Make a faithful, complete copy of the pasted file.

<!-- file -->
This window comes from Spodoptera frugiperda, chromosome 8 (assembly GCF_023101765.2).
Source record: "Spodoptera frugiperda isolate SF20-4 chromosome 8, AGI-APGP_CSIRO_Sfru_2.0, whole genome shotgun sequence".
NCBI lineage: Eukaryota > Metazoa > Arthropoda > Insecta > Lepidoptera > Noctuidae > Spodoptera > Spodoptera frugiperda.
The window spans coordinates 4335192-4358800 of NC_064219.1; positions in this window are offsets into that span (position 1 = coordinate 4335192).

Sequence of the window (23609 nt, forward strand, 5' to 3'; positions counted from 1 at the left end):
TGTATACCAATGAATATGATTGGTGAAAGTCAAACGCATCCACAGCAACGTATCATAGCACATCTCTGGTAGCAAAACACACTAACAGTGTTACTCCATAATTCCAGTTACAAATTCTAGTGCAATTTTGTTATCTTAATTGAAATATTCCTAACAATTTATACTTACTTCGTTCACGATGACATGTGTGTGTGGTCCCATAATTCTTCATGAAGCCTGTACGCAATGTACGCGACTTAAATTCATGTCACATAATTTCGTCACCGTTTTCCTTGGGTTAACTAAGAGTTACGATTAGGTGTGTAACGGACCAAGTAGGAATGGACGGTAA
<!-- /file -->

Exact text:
This window comes from Spodoptera frugiperda, chromosome 8 (assembly GCF_023101765.2).
Source record: "Spodoptera frugiperda isolate SF20-4 chromosome 8, AGI-APGP_CSIRO_Sfru_2.0, whole genome shotgun sequence".
NCBI lineage: Eukaryota > Metazoa > Arthropoda > Insecta > Lepidoptera > Noctuidae > Spodoptera > Spodoptera frugiperda.
The window spans coordinates 4335192-4358800 of NC_064219.1; positions in this window are offsets into that span (position 1 = coordinate 4335192).

Sequence of the window (23609 nt, forward strand, 5' to 3'; positions counted from 1 at the left end):
TGTATACCAATGAATATGATTGGTGAAAGTCAAACGCATCCACAGCAACGTATCATAGCACATCTCTGGTAGCAAAACACACTAACAGTGTTACTCCATAATTCCAGTTACAAATTCTAGTGCAATTTTGTTATCTTAATTGAAATATTCCTAACAATTTATACTTACTTCGTTCACGATGACATGTGTGTGTGGTCCCATAATTCTTCATGAAGCCTGTACGCAATGTACGCGACTTAAATTCATGTCACATAATTTCGTCACCGTTTTCCTTGGGTTAACTAAGAGTTACGATTAGGTGTGTAACGGACCAAGTAGGAATGGACGGTAA